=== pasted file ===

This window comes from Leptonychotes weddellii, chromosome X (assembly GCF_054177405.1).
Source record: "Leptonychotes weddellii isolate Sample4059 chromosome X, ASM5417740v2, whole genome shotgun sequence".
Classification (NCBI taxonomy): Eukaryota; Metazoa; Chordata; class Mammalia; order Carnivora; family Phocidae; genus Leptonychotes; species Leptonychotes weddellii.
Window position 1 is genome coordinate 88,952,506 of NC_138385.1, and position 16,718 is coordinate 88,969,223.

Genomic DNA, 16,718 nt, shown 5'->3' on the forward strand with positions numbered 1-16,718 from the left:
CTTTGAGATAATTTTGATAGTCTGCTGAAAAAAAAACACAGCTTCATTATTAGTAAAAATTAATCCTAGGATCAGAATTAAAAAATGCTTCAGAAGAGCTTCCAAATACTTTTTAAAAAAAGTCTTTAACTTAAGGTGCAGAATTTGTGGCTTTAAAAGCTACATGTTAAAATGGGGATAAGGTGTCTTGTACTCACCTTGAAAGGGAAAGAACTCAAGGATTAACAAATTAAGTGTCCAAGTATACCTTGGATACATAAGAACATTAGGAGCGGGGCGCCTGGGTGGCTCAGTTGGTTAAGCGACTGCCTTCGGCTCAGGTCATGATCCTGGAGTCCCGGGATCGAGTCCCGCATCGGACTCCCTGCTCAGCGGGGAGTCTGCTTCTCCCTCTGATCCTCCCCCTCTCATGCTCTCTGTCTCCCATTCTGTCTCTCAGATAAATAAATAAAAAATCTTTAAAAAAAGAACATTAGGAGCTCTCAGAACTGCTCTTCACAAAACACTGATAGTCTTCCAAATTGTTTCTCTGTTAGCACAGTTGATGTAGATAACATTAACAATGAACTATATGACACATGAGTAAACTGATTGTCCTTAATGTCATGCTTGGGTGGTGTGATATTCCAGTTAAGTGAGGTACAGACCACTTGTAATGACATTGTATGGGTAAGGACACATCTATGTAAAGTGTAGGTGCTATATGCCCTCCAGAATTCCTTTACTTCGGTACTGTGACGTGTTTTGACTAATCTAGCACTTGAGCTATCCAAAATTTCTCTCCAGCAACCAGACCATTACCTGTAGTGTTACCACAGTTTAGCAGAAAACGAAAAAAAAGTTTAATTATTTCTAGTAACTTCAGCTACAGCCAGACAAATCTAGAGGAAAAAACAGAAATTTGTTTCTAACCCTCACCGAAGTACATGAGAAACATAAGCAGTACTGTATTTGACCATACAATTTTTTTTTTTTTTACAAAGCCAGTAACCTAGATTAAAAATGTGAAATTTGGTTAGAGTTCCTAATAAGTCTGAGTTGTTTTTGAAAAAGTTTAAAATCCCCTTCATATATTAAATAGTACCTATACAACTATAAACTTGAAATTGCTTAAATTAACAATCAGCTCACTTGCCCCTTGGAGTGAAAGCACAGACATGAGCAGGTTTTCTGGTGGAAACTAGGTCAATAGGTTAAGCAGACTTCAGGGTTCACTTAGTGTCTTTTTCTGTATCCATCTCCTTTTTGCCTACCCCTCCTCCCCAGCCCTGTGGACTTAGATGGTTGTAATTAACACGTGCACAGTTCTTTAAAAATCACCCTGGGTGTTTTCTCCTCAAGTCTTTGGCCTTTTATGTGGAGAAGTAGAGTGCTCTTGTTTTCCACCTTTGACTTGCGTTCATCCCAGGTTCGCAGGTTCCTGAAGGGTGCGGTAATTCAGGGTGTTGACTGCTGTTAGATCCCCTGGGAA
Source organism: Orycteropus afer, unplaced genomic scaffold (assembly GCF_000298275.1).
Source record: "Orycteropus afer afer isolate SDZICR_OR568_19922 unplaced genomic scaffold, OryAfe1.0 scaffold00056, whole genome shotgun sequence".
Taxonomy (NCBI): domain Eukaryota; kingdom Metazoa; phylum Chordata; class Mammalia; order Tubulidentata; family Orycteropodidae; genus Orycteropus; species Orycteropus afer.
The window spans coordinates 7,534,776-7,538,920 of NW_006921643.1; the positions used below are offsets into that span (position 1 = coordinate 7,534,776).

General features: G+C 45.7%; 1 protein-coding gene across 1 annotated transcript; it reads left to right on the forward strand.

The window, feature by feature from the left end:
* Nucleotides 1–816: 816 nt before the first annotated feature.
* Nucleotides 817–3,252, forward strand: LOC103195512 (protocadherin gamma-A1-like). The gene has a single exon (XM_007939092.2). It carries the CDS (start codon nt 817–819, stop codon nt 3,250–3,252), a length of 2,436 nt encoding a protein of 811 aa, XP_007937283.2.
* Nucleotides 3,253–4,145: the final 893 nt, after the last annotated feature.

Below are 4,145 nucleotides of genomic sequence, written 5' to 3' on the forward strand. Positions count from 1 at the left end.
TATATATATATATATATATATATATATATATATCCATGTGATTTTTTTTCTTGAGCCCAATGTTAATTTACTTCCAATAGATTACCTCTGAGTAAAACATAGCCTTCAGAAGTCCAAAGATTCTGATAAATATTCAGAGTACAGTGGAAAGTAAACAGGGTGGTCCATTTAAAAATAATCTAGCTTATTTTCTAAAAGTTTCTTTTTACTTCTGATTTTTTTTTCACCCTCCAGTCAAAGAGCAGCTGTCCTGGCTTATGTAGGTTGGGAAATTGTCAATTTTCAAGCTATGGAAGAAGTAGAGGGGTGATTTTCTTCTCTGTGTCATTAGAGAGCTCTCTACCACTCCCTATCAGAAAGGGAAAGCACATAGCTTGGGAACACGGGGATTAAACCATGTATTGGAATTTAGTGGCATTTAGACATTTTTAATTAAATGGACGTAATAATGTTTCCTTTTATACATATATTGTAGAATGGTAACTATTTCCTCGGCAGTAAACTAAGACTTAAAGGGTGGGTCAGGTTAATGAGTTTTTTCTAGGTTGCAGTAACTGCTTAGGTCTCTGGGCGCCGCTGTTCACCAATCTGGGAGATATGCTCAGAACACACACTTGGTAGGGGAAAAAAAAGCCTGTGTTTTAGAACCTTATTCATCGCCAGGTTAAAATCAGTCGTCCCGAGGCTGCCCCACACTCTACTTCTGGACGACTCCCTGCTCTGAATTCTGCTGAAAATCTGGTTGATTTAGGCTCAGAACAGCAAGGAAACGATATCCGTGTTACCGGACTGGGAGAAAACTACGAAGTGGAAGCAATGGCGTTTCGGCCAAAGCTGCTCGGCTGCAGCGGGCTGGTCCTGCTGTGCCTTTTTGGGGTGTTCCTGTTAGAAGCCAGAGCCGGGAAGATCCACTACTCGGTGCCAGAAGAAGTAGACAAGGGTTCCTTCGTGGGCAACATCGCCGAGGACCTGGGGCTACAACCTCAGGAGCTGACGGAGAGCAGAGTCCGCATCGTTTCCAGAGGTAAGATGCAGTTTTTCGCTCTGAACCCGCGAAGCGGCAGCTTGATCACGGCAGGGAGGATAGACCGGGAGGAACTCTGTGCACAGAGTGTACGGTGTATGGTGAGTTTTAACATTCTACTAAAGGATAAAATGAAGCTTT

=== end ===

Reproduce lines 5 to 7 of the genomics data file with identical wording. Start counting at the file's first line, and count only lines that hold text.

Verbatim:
Genomic DNA, 16,718 nt, shown 5'->3' on the forward strand with positions numbered 1-16,718 from the left:
CTTTGAGATAATTTTGATAGTCTGCTGAAAAAAAAACACAGCTTCATTATTAGTAAAAATTAATCCTAGGATCAGAATTAAAAAATGCTTCAGAAGAGCTTCCAAATACTTTTTAAAAAAAGTCTTTAACTTAAGGTGCAGAATTTGTGGCTTTAAAAGCTACATGTTAAAATGGGGATAAGGTGTCTTGTACTCACCTTGAAAGGGAAAGAACTCAAGGATTAACAAATTAAGTGTCCAAGTATACCTTGGATACATAAGAACATTAGGAGCGGGGCGCCTGGGTGGCTCAGTTGGTTAAGCGACTGCCTTCGGCTCAGGTCATGATCCTGGAGTCCCGGGATCGAGTCCCGCATCGGACTCCCTGCTCAGCGGGGAGTCTGCTTCTCCCTCTGATCCTCCCCCTCTCATGCTCTCTGTCTCCCATTCTGTCTCTCAGATAAATAAATAAAAAATCTTTAAAAAAAGAACATTAGGAGCTCTCAGAACTGCTCTTCACAAAACACTGATAGTCTTCCAAATTGTTTCTCTGTTAGCACAGTTGATGTAGATAACATTAACAATGAACTATATGACACATGAGTAAACTGATTGTCCTTAATGTCATGCTTGGGTGGTGTGATATTCCAGTTAAGTGAGGTACAGACCACTTGTAATGACATTGTATGGGTAAGGACACATCTATGTAAAGTGTAGGTGCTATATGCCCTCCAGAATTCCTTTACTTCGGTACTGTGACGTGTTTTGACTAATCTAGCACTTGAGCTATCCAAAATTTCTCTCCAGCAACCAGACCATTACCTGTAGTGTTACCACAGTTTAGCAGAAAACGAAAAAAAAGTTTAATTATTTCTAGTAACTTCAGCTACAGCCAGACAAATCTAGAGGAAAAAACAGAAATTTGTTTCTAACCCTCACCGAAGTACATGAGAAACATAAGCAGTACTGTATTTGACCATACAATTTTTTTTTTTTTTACAAAGCCAGTAACCTAGATTAAAAATGTGAAATTTGGTTAGAGTTCCTAATAAGTCTGAGTTGTTTTTGAAAAAGTTTAAAATCCCCTTCATATATTAAATAGTACCTATACAACTATAAACTTGAAATTGCTTAAATTAACAATCAGCTCACTTGCCCCTTGGAGTGAAAGCACAGACATGAGCAGGTTTTCTGGTGGAAACTAGGTCAATAGGTTAAGCAGACTTCAGGGTTCACTTAGTGTCTTTTTCTGTATCCATCTCCTTTTTGCCTACCCCTCCTCCCCAGCCCTGTGGACTTAGATGGTTGTAATTAACACGTGCACAGTTCTTTAAAAATCACCCTGGGTGTTTTCTCCTCAAGTCTTTGGCCTTTTATGTGGAGAAGTAGAGTGCTCTTGTTTTCCACCTTTGACTTGCGTTCATCCCAGGTTCGCAGGTTCCTGAAGGGTGCGGTAATTCAGGGTGTTGACTGCTGTTAGATCCCCTGGGAA
Source organism: Orycteropus afer, unplaced genomic scaffold (assembly GCF_000298275.1).